Leveraging high-definition images from GOES-East satellite, NOAA National Weather Service (NWS) forecasters are spotting newly ignited wildfires and sharing critical information with local first responders often before 911 calls.[Huge fire burning in the distance from South Soncy Road, Amarillo,TX on Sunday. Credit: Cliff Daniel via Storyful/Facebook]
During periods of critical fire weather, forecasters closely monitor the satellite images for flickers of red and black pixels. When they see an area of concern, they can issue a hot spot notification to emergency managers and firefighters that includes GPS coordinates of each fire and a local forecast for the next 48 hours.https://www.youtube.com/watch?time_continue=1&v=h11A0zbCrM0 [The NOAA GOES-16 satellite (now in operation as GOES-East) imagery of Kansas, Oklahoma and Texas during an eight-hour period between March 6-7, 2017, shows wildfire "hotspots" popping up and rapidly intensifying as the wind shifts. Leveraging these high-definition satellite images, NOAA National Weather Service forecasters are detecting newly ignited wildfires and sharing critical information with local first responders often before 911 calls are placed. (NOAA)]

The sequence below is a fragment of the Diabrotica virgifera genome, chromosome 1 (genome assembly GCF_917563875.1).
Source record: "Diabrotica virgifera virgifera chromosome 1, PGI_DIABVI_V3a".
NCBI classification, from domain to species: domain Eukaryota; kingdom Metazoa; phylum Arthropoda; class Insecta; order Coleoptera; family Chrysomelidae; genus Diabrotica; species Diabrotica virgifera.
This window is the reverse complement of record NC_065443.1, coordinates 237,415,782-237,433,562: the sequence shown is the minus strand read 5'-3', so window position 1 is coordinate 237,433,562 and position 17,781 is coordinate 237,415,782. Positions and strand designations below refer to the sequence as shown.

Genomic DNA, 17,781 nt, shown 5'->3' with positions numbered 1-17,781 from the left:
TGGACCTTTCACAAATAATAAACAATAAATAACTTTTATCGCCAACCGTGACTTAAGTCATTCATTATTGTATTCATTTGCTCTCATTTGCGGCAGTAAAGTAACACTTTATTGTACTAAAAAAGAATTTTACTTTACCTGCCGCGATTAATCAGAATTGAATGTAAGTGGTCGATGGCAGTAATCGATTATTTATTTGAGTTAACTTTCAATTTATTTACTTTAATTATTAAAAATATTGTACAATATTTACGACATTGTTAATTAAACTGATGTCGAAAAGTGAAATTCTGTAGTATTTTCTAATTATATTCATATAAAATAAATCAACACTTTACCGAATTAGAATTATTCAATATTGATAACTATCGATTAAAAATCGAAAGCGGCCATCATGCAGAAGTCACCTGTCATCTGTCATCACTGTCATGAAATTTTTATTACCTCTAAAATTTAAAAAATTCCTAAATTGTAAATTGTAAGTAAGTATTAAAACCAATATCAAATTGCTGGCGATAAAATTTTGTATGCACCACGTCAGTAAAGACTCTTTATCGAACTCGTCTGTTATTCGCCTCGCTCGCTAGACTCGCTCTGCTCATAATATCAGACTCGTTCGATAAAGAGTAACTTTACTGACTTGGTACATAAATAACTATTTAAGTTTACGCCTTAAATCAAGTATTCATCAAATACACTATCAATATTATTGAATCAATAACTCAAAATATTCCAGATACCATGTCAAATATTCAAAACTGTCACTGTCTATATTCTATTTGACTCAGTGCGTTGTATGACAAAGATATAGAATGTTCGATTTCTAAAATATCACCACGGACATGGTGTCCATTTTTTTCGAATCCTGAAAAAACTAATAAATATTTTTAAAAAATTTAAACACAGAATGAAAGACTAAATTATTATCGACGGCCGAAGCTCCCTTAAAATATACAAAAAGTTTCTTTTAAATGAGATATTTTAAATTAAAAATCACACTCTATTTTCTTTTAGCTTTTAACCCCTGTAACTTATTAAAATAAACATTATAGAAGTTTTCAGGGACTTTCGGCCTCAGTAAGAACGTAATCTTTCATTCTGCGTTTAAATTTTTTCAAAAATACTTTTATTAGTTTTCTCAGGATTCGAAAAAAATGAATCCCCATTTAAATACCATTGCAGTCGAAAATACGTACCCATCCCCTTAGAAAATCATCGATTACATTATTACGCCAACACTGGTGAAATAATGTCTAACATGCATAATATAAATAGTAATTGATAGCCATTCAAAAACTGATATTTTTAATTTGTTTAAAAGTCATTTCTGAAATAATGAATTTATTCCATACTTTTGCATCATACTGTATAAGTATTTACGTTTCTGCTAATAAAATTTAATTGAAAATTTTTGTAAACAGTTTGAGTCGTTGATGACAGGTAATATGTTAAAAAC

On March 6, a fire crew in Oklahoma saw a notification and headed to the area in time to save an elderly woman’s home and farm from a large grassfire. Creek County Emergency Manager Covey Murray said the woman would have likely died without the hot spot notification.
Just a year ago, violent wildfires in the same area burned more than 1.2 million acres and killed seven people. During this outbreak, NWS meteorologists in Kansas, Oklahoma and Texas were among the first to use experimental data from GOES-16 (now in operation as GOES-East) to provide early notification of new fires and decision support on fire movement from deadly wind shift.
NOAA’s new capabilities to detect wildfires and alert authorities come just in time. Above normal temperatures in the Southwest and Southern Plains this spring coupled with persistent drought in the region will likely contribute to more wildfires.
Edited for WeatherNation by Meteorologist Mace Michaels